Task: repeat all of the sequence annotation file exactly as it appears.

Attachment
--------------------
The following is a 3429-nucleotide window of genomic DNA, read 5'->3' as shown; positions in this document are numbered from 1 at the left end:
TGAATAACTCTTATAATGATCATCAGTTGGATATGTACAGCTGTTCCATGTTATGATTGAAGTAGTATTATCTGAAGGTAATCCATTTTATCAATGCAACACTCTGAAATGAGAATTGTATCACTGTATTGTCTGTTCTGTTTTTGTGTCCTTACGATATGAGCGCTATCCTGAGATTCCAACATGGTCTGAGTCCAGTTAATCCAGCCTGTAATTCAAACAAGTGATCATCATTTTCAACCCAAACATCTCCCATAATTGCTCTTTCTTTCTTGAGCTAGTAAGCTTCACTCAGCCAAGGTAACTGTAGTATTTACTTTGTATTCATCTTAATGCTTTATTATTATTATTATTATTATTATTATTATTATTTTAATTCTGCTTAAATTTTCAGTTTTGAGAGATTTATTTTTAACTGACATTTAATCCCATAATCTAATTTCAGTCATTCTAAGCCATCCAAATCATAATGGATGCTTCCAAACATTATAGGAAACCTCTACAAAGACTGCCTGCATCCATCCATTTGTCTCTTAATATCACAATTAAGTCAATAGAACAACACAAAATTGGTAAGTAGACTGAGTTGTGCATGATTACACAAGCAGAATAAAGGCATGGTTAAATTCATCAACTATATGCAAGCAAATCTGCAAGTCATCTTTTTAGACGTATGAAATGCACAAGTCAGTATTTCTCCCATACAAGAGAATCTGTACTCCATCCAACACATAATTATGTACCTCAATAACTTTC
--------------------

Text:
The following is a 3429-nucleotide window of genomic DNA, read 5'->3' as shown; positions in this document are numbered from 1 at the left end:
TGAATAACTCTTATAATGATCATCAGTTGGATATGTACAGCTGTTCCATGTTATGATTGAAGTAGTATTATCTGAAGGTAATCCATTTTATCAATGCAACACTCTGAAATGAGAATTGTATCACTGTATTGTCTGTTCTGTTTTTGTGTCCTTACGATATGAGCGCTATCCTGAGATTCCAACATGGTCTGAGTCCAGTTAATCCAGCCTGTAATTCAAACAAGTGATCATCATTTTCAACCCAAACATCTCCCATAATTGCTCTTTCTTTCTTGAGCTAGTAAGCTTCACTCAGCCAAGGTAACTGTAGTATTTACTTTGTATTCATCTTAATGCTTTATTATTATTATTATTATTATTATTATTATTATTTTAATTCTGCTTAAATTTTCAGTTTTGAGAGATTTATTTTTAACTGACATTTAATCCCATAATCTAATTTCAGTCATTCTAAGCCATCCAAATCATAATGGATGCTTCCAAACATTATAGGAAACCTCTACAAAGACTGCCTGCATCCATCCATTTGTCTCTTAATATCACAATTAAGTCAATAGAACAACACAAAATTGGTAAGTAGACTGAGTTGTGCATGATTACACAAGCAGAATAAAGGCATGGTTAAATTCATCAACTATATGCAAGCAAATCTGCAAGTCATCTTTTTAGACGTATGAAATGCACAAGTCAGTATTTCTCCCATACAAGAGAATCTGTACTCCATCCAACACATAATTATGTACCTCAATAACTTTC